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(ARCHIVE) VOL. XXII NO. 23, March 16-31, 2013
From Gandhi & Rajaji to Em & Big Hoom
With Sushila Ravindranath
At the Hindu Lit Festival

When someone writes a spectacular first novel, you always wonder if an encore is possible. So it was with The Hindu Lit For Life 2013 held recently. Everyone can breathe a sigh of relief. The second edition of the Festival, which started in Delhi on February 6th and came to Chennai on the 16th and 17th, was well worth waiting for.

The city, which takes pride in its love for books and arts, had, till last year, lacked a literary festival of this sort, featuring an amalgam of writers, artists and readers discussing eclectic subjects. Thanks to the curator of the Festival, Nirmala Lakshman, Director, Kasturi & Sons, some well-known names and some not so well-known ones brought interesting perspectives to English and language writing in India during the two days it was held in Chennai.

It is so important that the inaugural event grabs everybody's attention to make sure that the audience want more and stay to check out what follows. What better start than Gopalkrishna Gandhi talking about his new book My dear Bapu: Letters from C. Rajagopalachari to Mohandas Karamchand Gandhi, to Devadas. He said, "Very few have written letters with as much clarity as M.K. Gandhi. There were days he did not eat, but there never was a day when he did not write a letter." After his introduction, actor Rahul Bose (most of us saw him in Vishwaroopam in a violent villainous role) and well-known Chennai theatre actor Yog Japee read excerpts from the handwritten letters. Both, particularly Bose who read Gandhi's letters, brought the great men to life.

Rajaji and Bapu discussed khadi, temple entry for Dalits, prohibition and dietary experiments. Rajaji agrees with Bapu on abolishing untouchability, but doesn't agree on separate electorates based on religion. They bicker constantly in their exchanges. What comes through is the enormous affection and love and respect they had for each other. That generation was not inhibited about expressing its emotions. The reading ended with a recording by M.S. Subbulakshmi. It was truly a moving experience.

Then we moved from the sublime to coffee. Coffee breaks are the fun part of such events. Literary Festivals are not usually occasions where people come to be seen. You are there mostly to hear. Where else do you get to mingle with Arvind Krishna Merhotra, the gentle poet, translator and anthologist (apparently he does not suffer fools gladly), Jerry Pinto, writer-novelist, Chalapathi, the historian, and many others. You hear snatches of interesting conversations and get books signed before you rush to the next session.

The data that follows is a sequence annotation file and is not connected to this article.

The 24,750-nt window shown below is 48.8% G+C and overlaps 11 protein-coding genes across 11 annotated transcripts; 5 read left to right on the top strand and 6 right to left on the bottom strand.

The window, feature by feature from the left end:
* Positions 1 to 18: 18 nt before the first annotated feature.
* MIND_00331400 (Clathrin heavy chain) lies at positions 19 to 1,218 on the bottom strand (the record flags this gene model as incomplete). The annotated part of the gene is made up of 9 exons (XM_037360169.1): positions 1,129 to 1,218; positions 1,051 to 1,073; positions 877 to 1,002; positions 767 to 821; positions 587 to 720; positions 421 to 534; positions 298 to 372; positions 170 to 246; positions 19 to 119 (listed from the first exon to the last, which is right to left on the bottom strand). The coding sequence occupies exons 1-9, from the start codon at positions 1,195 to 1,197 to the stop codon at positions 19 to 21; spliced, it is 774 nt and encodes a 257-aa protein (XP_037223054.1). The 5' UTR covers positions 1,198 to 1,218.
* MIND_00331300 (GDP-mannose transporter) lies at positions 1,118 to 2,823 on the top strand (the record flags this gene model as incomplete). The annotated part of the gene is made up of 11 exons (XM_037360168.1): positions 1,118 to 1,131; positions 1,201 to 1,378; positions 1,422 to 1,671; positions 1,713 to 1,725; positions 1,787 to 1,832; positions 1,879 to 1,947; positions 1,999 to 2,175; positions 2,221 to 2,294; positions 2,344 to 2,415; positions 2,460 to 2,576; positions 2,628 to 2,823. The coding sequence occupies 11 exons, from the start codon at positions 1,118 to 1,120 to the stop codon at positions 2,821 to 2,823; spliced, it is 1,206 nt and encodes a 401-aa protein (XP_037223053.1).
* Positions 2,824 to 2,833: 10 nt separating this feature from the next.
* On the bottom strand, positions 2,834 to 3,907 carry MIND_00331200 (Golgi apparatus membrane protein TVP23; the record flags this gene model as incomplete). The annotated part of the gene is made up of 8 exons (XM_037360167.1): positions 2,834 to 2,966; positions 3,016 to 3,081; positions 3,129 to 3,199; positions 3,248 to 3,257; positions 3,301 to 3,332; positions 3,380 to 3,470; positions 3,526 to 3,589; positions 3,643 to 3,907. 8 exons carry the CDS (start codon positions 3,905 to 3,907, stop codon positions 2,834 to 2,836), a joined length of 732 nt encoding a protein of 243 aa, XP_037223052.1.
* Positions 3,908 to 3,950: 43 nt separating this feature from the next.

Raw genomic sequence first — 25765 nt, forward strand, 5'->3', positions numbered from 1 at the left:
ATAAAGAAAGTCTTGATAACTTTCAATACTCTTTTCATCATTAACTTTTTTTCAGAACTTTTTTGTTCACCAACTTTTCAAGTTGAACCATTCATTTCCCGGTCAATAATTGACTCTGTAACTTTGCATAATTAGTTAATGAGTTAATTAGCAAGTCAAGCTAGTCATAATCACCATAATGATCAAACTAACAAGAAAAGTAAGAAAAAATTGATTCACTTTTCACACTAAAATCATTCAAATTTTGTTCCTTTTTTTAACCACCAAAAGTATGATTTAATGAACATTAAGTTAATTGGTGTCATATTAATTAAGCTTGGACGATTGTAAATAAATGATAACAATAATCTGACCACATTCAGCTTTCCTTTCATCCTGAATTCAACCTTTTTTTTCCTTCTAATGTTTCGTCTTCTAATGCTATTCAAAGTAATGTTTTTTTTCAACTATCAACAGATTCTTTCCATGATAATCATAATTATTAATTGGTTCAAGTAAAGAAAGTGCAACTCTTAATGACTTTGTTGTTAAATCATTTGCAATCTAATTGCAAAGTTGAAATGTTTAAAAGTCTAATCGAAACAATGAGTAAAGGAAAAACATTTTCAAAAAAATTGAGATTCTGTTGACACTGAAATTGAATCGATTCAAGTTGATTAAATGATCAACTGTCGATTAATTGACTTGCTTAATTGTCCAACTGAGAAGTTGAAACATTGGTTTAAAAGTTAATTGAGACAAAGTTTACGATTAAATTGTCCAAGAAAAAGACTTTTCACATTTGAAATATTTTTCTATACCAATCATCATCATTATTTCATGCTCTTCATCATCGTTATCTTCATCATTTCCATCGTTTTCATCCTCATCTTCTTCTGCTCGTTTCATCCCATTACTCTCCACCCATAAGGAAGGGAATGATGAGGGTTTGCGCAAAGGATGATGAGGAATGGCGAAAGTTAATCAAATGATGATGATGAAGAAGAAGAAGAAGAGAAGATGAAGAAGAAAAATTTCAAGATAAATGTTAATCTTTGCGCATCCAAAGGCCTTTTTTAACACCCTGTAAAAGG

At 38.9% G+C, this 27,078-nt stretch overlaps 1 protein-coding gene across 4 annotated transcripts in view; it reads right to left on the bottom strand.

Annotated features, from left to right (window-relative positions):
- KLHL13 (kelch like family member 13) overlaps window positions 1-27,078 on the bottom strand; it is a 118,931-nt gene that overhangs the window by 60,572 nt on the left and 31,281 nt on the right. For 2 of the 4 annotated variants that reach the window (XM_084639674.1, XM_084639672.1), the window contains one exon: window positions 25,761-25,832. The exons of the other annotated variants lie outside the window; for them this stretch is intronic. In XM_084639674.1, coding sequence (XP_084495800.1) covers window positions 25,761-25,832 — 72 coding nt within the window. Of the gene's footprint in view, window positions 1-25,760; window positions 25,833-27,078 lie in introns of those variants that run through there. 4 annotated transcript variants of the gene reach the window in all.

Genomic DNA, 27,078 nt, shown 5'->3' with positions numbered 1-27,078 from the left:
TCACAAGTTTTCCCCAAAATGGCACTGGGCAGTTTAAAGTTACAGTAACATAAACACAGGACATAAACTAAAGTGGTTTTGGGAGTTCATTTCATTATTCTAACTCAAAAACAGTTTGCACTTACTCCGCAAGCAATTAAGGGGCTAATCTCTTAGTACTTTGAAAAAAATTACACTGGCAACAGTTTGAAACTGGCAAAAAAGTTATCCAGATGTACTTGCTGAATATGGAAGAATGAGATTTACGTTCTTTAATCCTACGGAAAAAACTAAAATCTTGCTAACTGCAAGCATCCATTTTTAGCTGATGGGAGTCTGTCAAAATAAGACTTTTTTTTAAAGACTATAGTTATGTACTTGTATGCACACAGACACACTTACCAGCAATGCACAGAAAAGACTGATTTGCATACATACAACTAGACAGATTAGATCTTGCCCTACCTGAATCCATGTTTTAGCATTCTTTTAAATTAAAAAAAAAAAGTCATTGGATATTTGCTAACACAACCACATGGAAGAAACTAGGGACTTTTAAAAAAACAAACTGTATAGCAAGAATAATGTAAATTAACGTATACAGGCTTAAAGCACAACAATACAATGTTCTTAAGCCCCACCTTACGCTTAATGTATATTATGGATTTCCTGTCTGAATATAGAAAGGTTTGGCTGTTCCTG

In the session 'South of the Vindhyas: Stories from the Southern States', Malayalam novelist Benyamin and Kannada writers Vaidehi and Sarah Aboobacker talked about why they write. Aboobacker said, being a Muslim woman writer, she started writing when society did not care much for women of the community. Vaidehi echoed similar views. "I have seen women being oppressed. I never questioned it. But when I grew up, I realised it was due to a much larger social context. I have understood the strength of these women and I want to speak about them." Their passion for their cause came through very well.

As Day Two progressed, all the chatter was about who was going to get the coveted Hindu Literary Prize. While awaiting the announcement, the audience were offered a tasty appetiser that cooked up a storm. 'Cooking Up A Storm: The Secrets Of Good Food' was moderated by Farzana Contractor, editor of Upper Crust magazine, who talked about how Behram Contractor, who was known as Busy Bee (an entire generation grew up on his columns), made food writing popular. Then she tried to keep Rocky Singh and Mayur Sharma – popular hosts of the NDTV Good Times' food and travel show 'Highway On My Plate', which inspired their best-selling book of the same name – under control. They spoke, sang, and danced and had the audience eating out of their hands. The other panellists were Chef Dharmen Makawana and general manager Pascal Dupuis from The Leela Palace (Chennai).

Representing the jury, activist-scholar Susie Tharu then came on the dais and explained how difficult it had been choosing just one work from a splendid array of riches. The contenders were journalist author Jerry Pinto for Em and the Big Hoom, the Man-Booker-Prize-shortlisted author Jeet Thayil for Narcopolis, Kiran Nagarkar for The Extras, Anjum Hasan for Difficult Pleasures and Easterine Kire for Bitter Wormwood. Actor and former Censor Board chairperson Sharmila Tagore opened the envelope and announced that The Hindu Literary Prize 2012 went to Jerry Pinto, who received a standing ovation from the audience.

Any literary event spread over two days is bound to have some very good, some good and some boring sessions. The Hindu Lit Fest was no different. But, overall, it was a good event in a good location with a good time being had by all. As Jerry Pinto said in his acceptance speech, "It can't get any better."

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In this Issue

Dear Mr. Finance Minister
Desalination plants
Govt. funding helps heritage thrive
The Memorials of Schwartz
KVK and his public causes
The Stanley Hospital Story by Shobha Menon
From Gandhi & Rajaji to Em & Big Hoom
Past Times
A management guru remembered

Our Regulars

Short 'N' Snappy
Our Readers Write
Quizzin' with Ram'nan
Dates for Your Diary
Madras Eye


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